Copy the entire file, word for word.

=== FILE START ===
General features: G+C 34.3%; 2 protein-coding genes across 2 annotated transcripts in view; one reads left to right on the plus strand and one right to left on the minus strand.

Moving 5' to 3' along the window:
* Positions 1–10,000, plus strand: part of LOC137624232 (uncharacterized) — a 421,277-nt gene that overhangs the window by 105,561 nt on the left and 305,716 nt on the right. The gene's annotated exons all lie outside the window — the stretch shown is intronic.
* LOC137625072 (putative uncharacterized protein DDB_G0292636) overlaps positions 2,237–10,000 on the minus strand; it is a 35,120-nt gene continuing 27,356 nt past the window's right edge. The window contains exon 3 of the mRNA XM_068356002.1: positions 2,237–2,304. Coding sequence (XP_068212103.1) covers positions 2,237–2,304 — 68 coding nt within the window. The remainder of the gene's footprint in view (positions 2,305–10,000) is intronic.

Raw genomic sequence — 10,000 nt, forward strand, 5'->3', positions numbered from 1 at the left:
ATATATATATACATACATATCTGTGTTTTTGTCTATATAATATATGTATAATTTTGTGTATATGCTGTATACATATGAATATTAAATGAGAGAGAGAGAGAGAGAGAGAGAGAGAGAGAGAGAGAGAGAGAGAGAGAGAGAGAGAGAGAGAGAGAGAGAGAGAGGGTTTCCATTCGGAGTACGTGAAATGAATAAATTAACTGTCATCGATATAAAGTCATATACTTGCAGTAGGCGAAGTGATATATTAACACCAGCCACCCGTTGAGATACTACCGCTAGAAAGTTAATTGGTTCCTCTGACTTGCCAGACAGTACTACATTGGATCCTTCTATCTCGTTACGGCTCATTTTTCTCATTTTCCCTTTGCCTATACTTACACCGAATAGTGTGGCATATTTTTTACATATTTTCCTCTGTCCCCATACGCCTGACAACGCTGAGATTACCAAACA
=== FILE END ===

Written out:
General features: G+C 34.3%; 2 protein-coding genes across 2 annotated transcripts in view; one reads left to right on the plus strand and one right to left on the minus strand.

Moving 5' to 3' along the window:
* Positions 1–10,000, plus strand: part of LOC137624232 (uncharacterized) — a 421,277-nt gene that overhangs the window by 105,561 nt on the left and 305,716 nt on the right. The gene's annotated exons all lie outside the window — the stretch shown is intronic.
* LOC137625072 (putative uncharacterized protein DDB_G0292636) overlaps positions 2,237–10,000 on the minus strand; it is a 35,120-nt gene continuing 27,356 nt past the window's right edge. The window contains exon 3 of the mRNA XM_068356002.1: positions 2,237–2,304. Coding sequence (XP_068212103.1) covers positions 2,237–2,304 — 68 coding nt within the window. The remainder of the gene's footprint in view (positions 2,305–10,000) is intronic.

Raw genomic sequence — 10,000 nt, forward strand, 5'->3', positions numbered from 1 at the left:
ATATATATATACATACATATCTGTGTTTTTGTCTATATAATATATGTATAATTTTGTGTATATGCTGTATACATATGAATATTAAATGAGAGAGAGAGAGAGAGAGAGAGAGAGAGAGAGAGAGAGAGAGAGAGAGAGAGAGAGAGAGAGAGAGAGAGAGAGAGGGTTTCCATTCGGAGTACGTGAAATGAATAAATTAACTGTCATCGATATAAAGTCATATACTTGCAGTAGGCGAAGTGATATATTAACACCAGCCACCCGTTGAGATACTACCGCTAGAAAGTTAATTGGTTCCTCTGACTTGCCAGACAGTACTACATTGGATCCTTCTATCTCGTTACGGCTCATTTTTCTCATTTTCCCTTTGCCTATACTTACACCGAATAGTGTGGCATATTTTTTACATATTTTCCTCTGTCCCCATACGCCTGACAACGCTGAGATTACCAAACA